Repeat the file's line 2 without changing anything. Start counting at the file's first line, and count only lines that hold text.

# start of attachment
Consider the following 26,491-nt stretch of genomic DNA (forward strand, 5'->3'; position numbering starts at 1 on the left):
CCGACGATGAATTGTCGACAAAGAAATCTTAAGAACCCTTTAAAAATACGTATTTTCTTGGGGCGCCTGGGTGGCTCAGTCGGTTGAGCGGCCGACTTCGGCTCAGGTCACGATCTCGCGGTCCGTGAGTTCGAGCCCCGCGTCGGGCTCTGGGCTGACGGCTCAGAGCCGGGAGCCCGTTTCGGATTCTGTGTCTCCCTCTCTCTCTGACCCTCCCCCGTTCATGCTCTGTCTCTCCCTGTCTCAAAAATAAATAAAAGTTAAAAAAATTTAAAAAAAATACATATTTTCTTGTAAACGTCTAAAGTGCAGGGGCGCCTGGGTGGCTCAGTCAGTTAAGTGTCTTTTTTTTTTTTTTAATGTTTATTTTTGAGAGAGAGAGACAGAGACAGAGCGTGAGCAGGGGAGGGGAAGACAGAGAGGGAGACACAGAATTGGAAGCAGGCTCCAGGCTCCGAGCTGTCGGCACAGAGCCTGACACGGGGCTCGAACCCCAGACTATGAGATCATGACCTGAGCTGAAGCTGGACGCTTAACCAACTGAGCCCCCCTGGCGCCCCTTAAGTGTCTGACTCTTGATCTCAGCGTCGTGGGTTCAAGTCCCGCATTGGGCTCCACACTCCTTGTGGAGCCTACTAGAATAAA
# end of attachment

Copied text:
CCGACGATGAATTGTCGACAAAGAAATCTTAAGAACCCTTTAAAAATACGTATTTTCTTGGGGCGCCTGGGTGGCTCAGTCGGTTGAGCGGCCGACTTCGGCTCAGGTCACGATCTCGCGGTCCGTGAGTTCGAGCCCCGCGTCGGGCTCTGGGCTGACGGCTCAGAGCCGGGAGCCCGTTTCGGATTCTGTGTCTCCCTCTCTCTCTGACCCTCCCCCGTTCATGCTCTGTCTCTCCCTGTCTCAAAAATAAATAAAAGTTAAAAAAATTTAAAAAAAATACATATTTTCTTGTAAACGTCTAAAGTGCAGGGGCGCCTGGGTGGCTCAGTCAGTTAAGTGTCTTTTTTTTTTTTTTAATGTTTATTTTTGAGAGAGAGAGACAGAGACAGAGCGTGAGCAGGGGAGGGGAAGACAGAGAGGGAGACACAGAATTGGAAGCAGGCTCCAGGCTCCGAGCTGTCGGCACAGAGCCTGACACGGGGCTCGAACCCCAGACTATGAGATCATGACCTGAGCTGAAGCTGGACGCTTAACCAACTGAGCCCCCCTGGCGCCCCTTAAGTGTCTGACTCTTGATCTCAGCGTCGTGGGTTCAAGTCCCGCATTGGGCTCCACACTCCTTGTGGAGCCTACTAGAATAAA